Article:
When Bunting returns, Douglas is quiet and more composed. Bunting sets the Coke on the table and pulls up a chair; she doesn't say anything. Douglas lets the Coke sit for a minute but then takes a drink. Bunting says, "Detective Perkins tells me you live over by the elementary school." Douglas doesn't say anything. Bunting then says, "Did you know the school was vandalized?" Douglas quietly nods "yes". Bunting says, "Detective Perkins thinks you know something about that." Douglas doesn't say anything but drinks more Coke and fiddles with the can. Bunting asks, "Did you go to that elementary school?" Douglas nods "yes". Bunting says, "Its really a shame what happened - all that damage. Now the children can't work on computers. You know, Detective Perkins doesn't want to get anyone in trouble. He just wants to know what happened so he can make it right." Bunting pauses, then says, "Do you know what happened, Douglas?" Douglas doesn't respond at first, but then nods "yes". Bunting says, "Would you tell me?" Douglas looks down and then nods, "yes". Bunting asks Douglas what he knows and Douglas talks. Bunting says, "I'll get another Coke."
Perkins, still at his desk, fields another call - this time from Lorrie McConaghy, an attorney with Middle Earth Legal Assistance. McConaghy asks if they are holding Douglas Boyd. Perkins says, "We aren't holding him, but he's here. I haven't asked him anything since we arrived and I told Mrs. Boyd I'd bring him home as soon as I got the chance." McConaghy, a block away, says, "Just the same, I want to come see him." Perkins says, "You can see him at his house (across town) in a half hour. I'm getting ready to drive him home." McConaghy tells Perkins not to speak to Douglas during the drive. Perkins says, "I'll speak to him if he speaks to me, but I won't question him."
Bunting comes back in with the second Coke and tosses the empty first can. Bunting says, "I'm going to let you tell me about what you said in your own way and then I'll tell Detective Perkins for you. But I want to make sure I get it right, so I'm going to tape record it, OK?" Douglas looks uncertain but doesn't say anything. Bunting says, "OK. I'm turning the tape recorder on now. This is Indigo Bunting and I'm in Interrogation Room #2 with Douglas Boyd. Its Saturday, June 7, 2008 at 10:30 a.m. Douglas, will you state your name and home address?..... Thank you. Now, Douglas, I just want to hear about the school because the boys and girls don't have any computers to work with any more after what happened, but I want to tell you that you do have the right to remain silent, but if you do decide to tell me about the incident that anything you say can be used against you. You also have a right to an attorney and if you and your mother can't afford one, an attorney can be appointed for you...."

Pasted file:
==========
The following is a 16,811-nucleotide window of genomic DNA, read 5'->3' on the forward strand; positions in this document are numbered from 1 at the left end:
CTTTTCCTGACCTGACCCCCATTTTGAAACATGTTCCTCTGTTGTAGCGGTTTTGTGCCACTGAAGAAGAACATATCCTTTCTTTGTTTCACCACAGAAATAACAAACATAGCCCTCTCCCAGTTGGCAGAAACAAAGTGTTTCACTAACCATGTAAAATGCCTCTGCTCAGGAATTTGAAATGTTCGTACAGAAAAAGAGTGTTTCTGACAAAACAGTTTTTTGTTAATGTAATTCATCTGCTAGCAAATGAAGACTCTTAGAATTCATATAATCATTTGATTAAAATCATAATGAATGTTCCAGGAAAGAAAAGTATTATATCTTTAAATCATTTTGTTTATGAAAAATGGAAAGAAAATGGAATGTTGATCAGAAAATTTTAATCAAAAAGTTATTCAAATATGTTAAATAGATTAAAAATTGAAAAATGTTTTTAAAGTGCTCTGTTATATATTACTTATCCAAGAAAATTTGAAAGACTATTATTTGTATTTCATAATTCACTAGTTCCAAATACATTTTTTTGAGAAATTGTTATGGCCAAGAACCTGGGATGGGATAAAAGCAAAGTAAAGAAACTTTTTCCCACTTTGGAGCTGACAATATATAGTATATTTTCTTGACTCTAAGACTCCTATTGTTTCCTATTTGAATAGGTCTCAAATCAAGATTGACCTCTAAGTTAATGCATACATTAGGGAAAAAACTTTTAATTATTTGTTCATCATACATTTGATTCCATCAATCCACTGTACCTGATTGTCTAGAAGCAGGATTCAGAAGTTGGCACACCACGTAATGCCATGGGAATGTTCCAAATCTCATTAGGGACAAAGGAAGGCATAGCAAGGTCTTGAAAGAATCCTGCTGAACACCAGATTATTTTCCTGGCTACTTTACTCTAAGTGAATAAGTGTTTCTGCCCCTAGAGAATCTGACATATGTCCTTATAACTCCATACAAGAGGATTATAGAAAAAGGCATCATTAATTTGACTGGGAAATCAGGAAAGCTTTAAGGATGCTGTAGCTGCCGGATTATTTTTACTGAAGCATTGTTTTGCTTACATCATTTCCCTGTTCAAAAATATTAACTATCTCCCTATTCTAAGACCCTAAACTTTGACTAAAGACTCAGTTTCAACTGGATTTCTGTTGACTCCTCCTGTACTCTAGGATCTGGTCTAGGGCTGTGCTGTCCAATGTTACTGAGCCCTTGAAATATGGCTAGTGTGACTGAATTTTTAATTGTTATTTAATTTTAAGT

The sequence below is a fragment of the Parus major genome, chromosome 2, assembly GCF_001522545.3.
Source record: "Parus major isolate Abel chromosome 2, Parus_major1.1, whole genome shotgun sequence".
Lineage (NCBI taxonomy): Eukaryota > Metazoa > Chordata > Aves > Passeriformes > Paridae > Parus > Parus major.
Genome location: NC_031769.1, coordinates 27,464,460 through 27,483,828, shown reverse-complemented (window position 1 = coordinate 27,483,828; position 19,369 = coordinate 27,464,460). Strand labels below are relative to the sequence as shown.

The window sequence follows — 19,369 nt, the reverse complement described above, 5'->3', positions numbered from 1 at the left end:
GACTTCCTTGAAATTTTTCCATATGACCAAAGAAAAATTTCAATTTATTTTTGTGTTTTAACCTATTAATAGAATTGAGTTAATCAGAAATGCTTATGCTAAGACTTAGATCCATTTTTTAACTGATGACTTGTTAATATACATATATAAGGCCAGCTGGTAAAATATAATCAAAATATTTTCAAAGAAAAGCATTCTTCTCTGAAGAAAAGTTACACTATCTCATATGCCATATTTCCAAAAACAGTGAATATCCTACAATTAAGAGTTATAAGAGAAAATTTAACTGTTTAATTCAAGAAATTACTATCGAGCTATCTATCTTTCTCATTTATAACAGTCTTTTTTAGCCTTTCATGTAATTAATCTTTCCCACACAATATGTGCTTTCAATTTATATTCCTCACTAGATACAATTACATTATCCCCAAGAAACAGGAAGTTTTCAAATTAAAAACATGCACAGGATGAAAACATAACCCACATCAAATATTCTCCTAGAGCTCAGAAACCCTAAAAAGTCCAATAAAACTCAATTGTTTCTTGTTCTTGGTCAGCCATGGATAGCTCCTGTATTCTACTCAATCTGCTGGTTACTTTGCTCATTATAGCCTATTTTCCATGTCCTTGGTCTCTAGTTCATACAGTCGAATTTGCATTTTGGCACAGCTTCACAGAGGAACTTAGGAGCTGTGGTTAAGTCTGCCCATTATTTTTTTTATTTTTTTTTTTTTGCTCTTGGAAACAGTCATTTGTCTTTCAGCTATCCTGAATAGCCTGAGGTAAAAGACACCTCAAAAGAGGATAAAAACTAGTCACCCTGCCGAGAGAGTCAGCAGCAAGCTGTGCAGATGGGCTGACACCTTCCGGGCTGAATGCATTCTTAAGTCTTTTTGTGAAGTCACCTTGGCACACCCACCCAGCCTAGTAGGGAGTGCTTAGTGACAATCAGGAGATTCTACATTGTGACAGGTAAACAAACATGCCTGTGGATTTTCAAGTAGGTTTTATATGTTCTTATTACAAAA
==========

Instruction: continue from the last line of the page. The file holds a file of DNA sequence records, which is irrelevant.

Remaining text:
Douglas interrupts and says, "Then why don't I have an attorney now?" Bunting says very evenly, "Because you haven't asked for one." Douglas slumps in his chair looking anxious and angry in turn and fidgets again with the Coke can. Bunting turns off the tape recorder. Bunting leans forward and says, "Douglas, you've already told me what happened. You do want to tell me about the school damage - for the kid's sake, don't you? After you tell me, you can talk with an attorney if that's what you want." Douglas says, "I still want to go home. I'd like to talk to my mom." Bunting says, "Douglas, I don't think Detective Perkins is ready to drive you home yet. Why don't you tell me once more about the school and then you can go home? I promise."
Bunting turns on the tape recorder again. Douglas then tells Bunting about the school vandalism and several other vandalism incidents on tape. He makes statements that incriminate him in the incidents. When Bunting hands Douglas a Miranda waiver to sign she only says, "That's it, Douglas. You're going home now. Sign here." Perkins then drives Douglas home.
The following day Douglas is picked up on an arrest warrant and placed in the Middle Earth jail. At trial, the prosecutor takes testimony from Bunting, but not Perkins. The prosecutor introduces Douglas' taped confession over Attorney McConaghy's objection. Douglas is found guilty of multiple counts and sentenced to five years imprisonment with four years suspended. McConaghy files an appeal for Douglas. As supervisor of the detectives in the Investigations Division, the state's appellant attorney advises you she is concerned about the police procedures in the case.